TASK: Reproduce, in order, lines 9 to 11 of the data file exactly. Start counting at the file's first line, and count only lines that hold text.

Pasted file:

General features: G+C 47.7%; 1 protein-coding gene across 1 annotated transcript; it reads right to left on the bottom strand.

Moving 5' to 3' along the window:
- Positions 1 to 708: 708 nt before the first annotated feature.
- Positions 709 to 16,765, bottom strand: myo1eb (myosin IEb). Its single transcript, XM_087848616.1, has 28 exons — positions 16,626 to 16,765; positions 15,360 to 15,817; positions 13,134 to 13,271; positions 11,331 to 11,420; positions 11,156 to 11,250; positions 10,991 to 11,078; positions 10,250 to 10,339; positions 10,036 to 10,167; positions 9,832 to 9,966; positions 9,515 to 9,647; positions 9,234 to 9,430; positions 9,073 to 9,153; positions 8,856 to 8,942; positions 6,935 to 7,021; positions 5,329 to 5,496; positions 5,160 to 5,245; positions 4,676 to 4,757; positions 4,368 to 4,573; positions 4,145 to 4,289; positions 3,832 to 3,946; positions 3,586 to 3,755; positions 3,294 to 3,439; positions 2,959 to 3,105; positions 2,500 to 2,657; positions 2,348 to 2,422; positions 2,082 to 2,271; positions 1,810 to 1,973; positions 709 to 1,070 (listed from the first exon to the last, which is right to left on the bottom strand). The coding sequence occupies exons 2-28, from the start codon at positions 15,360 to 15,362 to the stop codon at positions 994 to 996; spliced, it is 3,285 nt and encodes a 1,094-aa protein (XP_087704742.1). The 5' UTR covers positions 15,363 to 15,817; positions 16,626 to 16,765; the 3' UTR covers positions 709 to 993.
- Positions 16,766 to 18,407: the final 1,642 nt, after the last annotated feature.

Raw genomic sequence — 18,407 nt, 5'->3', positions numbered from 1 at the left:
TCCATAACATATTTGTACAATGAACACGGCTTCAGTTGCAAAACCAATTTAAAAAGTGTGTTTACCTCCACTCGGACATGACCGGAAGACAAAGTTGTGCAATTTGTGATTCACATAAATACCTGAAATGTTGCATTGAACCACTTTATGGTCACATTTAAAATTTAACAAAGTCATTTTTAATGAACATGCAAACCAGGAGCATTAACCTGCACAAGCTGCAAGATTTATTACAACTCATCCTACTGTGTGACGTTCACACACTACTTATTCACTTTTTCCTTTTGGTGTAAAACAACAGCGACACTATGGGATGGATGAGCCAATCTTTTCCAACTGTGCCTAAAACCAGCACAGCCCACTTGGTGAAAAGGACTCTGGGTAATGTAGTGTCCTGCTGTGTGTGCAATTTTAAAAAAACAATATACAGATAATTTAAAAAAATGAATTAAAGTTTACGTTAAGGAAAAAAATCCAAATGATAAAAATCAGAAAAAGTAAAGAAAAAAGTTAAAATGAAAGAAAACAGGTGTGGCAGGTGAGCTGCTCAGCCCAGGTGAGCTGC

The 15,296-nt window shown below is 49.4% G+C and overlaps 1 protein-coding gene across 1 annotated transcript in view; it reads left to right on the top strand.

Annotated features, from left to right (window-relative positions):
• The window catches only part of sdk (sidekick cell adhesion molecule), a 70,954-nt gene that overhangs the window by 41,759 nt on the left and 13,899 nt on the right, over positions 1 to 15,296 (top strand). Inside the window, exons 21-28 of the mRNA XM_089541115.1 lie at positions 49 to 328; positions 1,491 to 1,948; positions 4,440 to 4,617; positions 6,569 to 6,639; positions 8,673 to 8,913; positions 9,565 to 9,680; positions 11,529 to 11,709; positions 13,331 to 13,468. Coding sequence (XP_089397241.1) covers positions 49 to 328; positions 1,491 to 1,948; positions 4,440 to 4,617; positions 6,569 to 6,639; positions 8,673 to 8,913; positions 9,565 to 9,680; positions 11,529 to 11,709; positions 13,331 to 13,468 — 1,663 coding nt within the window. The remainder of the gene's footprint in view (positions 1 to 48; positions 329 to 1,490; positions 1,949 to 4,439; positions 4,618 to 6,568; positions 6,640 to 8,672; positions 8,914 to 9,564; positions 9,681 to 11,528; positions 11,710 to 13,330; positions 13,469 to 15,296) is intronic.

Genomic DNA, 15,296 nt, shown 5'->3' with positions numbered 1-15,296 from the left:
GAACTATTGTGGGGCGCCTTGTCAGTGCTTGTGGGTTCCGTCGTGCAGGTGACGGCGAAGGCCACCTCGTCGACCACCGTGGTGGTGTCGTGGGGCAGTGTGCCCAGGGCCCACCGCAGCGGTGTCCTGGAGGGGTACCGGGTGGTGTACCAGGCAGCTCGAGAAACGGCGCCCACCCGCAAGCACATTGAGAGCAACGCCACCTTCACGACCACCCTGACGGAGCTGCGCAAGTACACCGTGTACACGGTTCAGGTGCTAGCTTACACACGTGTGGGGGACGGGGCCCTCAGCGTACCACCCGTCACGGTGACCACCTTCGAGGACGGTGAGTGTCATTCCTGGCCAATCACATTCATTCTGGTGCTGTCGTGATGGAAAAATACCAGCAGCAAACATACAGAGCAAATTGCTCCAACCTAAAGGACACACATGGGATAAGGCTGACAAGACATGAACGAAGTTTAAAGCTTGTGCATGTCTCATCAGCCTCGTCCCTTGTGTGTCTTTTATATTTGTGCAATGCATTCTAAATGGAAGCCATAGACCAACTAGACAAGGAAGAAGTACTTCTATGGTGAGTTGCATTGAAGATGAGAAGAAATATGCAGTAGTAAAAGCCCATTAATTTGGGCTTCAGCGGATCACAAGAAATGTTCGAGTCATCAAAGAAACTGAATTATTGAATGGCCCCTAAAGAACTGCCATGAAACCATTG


Annotated features, from left to right (window-relative positions):
• The window catches only part of sdk (sidekick cell adhesion molecule), a 70,954-nt gene that overhangs the window by 41,759 nt on the left and 13,899 nt on the right, over positions 1 to 15,296 (top strand). Inside the window, exons 21-28 of the mRNA XM_089541115.1 lie at positions 49 to 328; positions 1,491 to 1,948; positions 4,440 to 4,617; positions 6,569 to 6,639; positions 8,673 to 8,913; positions 9,565 to 9,680; positions 11,529 to 11,709; positions 13,331 to 13,468. Coding sequence (XP_089397241.1) covers positions 49 to 328; positions 1,491 to 1,948; positions 4,440 to 4,617; positions 6,569 to 6,639; positions 8,673 to 8,913; positions 9,565 to 9,680; positions 11,529 to 11,709; positions 13,331 to 13,468 — 1,663 coding nt within the window. The remainder of the gene's footprint in view (positions 1 to 48; positions 329 to 1,490; positions 1,949 to 4,439; positions 4,618 to 6,568; positions 6,640 to 8,672; positions 8,914 to 9,564; positions 9,681 to 11,528; positions 11,710 to 13,330; positions 13,469 to 15,296) is intronic.

Genomic DNA, 15,296 nt, shown 5'->3' with positions numbered 1-15,296 from the left: